The problem with languages is that they can’t be learned overnight. At best it takes at least a few weeks before a student can master the basis of a language and pronounce words at a reasonable level. However, when arriving in a new country, you need to be able to speak from day one, so learning some of the language before you arrive can be very helpful.
When you first arrive in Korea, the Korean alphabet can seem so alien and incomprehensible that doing anything seems impossible. Luckily, learning the alphabet is easy and can even be done on the flight to Korea so if you are reading this article in the airport whilst waiting for your flight to Incheon then don’t panic. The alphabet may at first look like a bunch of random squiggles, but it is actually very logical and uses simple shapes like lines and circles so can be learned in a few hours. Try learning it in just ninety minutes here (https://www.90daykorean.com/learn-korean-alphabet). Once you have learned the alphabet then this unlocks the rest of the language, from pronunciation to learning new words by reading signs. Once you can read, you will never pronounce ‘Seoul’ as ‘See-ole’ again. Also, by just noticing place names in Korean you can start to build up a mental map of your neighborhood quickly so you won’t feel so disorientated.
During your first few days in Korea you will likely need to take a taxi and order food in a restaurant. Learning the basics for these two tasks will go a long way towards making your first week easier. Learn the words for ‘left’, ‘right’, ‘school’, ‘station’, ‘pull-over please’ etc. and suddenly taking a taxi will be a lot less daunting. This, combined with the ability to read Korean and therefore take the bus, opens up the whole of the country to you. Without it, you are limited to spending your time in areas that are near a subway station. Once you have mastered using a taxi, work on ordering bus tickets at the bus terminal and you will be able to travel to areas not accessible by trains. Most people who visit Korea only see the standard tourist sites but those who can speak Korean can get off the beaten track and visit places such as Andong and Ulleungdo that are beautiful and unique but tough to reach.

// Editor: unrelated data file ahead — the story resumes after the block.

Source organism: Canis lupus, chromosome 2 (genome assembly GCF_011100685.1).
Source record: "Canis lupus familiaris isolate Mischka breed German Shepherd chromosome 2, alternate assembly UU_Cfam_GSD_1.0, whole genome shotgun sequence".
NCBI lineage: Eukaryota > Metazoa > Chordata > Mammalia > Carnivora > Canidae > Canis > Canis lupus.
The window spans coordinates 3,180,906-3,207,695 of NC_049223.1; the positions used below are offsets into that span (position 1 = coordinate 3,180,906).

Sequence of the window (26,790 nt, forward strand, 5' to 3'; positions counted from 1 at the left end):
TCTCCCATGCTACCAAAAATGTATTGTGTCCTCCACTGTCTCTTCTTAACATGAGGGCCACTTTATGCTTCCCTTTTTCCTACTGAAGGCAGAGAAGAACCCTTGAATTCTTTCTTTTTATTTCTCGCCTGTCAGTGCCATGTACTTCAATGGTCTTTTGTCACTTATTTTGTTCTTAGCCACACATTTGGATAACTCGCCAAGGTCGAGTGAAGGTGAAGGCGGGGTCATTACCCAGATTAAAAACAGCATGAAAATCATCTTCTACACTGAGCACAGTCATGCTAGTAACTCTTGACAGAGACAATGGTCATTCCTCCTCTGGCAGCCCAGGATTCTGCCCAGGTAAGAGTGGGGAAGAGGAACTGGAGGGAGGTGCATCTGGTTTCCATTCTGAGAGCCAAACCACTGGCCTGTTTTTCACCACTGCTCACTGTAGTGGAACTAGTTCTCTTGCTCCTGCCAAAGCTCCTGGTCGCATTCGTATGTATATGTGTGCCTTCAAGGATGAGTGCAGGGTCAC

Unless you want to spend your first month in Korea eating KFC and McDonalds, then being able to order food is vital. One of the best things about Korea is its wide variety of foods, and if you are unable to order foods then you are selling yourself short. Learning food through translation can be difficult, so learn some basic words such as rice, pig, cow, water, beer etc. and then try to learn the food through pictures and detailed descriptions of the ingredients, this can be done by looking through Korean foods on Wikipedia for example. Choose the ones that appeal to you and memorize their names, then ask Koreans where you can find somewhere that serves that food. The actual process of eating the food will reinforce your memory. Once you know a few types of food, learn some basic restaurant phrases. Also make sure you learn how to ask where the bathroom is. In fact, learn that phrase (hwa-jang-shil odi-eh-yo?) before you even learn how to say ‘hello’. Often the bathrooms are not inside the restaurant so can’t be found without asking (or they require a key which you will be given if you just ask where the bathroom is).
Another reason to learn Korean before coming to Korea is that counterintuitively the longer you have been in the country, the less you will need your Korean skills for survival. For example, once you know where the subway station is, you don’t need to ask ‘where is the subway station?’ Some things like setting up a bank account require a high level of Korean, but once a bank account is set up, using the ATM is easy (especially if you press the ‘English’ button). As a result, learning the basics before you come to Korea gives you a much better chance of actually using the basics than if you learn them later on.
If you want to learn Korean to a high level, then speaking Korean with Korean friends is a must. However, if you can’t speak Korean then most of the friends you will make will be non-Korean speakers or Koreans who speak another language well. This makes it difficult to increase your Korean speaking time as the dynamic of your relationship with your friends will be one where Korean is rarely spoken. Once people make a friendship group, they often don’t change it, so you can find yourself stuck in a situation where you live in Korea but spend all your time not speaking Korean. If you can already speak Korean then you can make friends with Koreans who wish to speak Korean instead of English. This will give you more chances to practice, which will help you improve your Korean. Speaking to Koreans in Korean gives you a deeper insight into Korean culture, for example the hierarchical system is far more apparent in Korean conversations than when the same people speak in a different language. Such a large amount of the Korean culture and way of thinking is lost in translation that foreigners who cannot speak Korean often end up with a completely different view of the country from those who can speak Korean.
Speaking Korean will also allow you to live an easier life in general. If you can speak Korean then you can get food delivered to your house when it is cold or raining (or you want a lazy night in), you can ask for food that you actually like rather than just pointing and hoping for the best. You can ask shopkeepers if they have any extra stock in the back or ask baristas to watch your bag while you go to the bathroom. If you wait until you arrive before you start learning Korean then you will feel like you have wasted an opportunity. Languages take a long time to master so the sooner you start learning the better.
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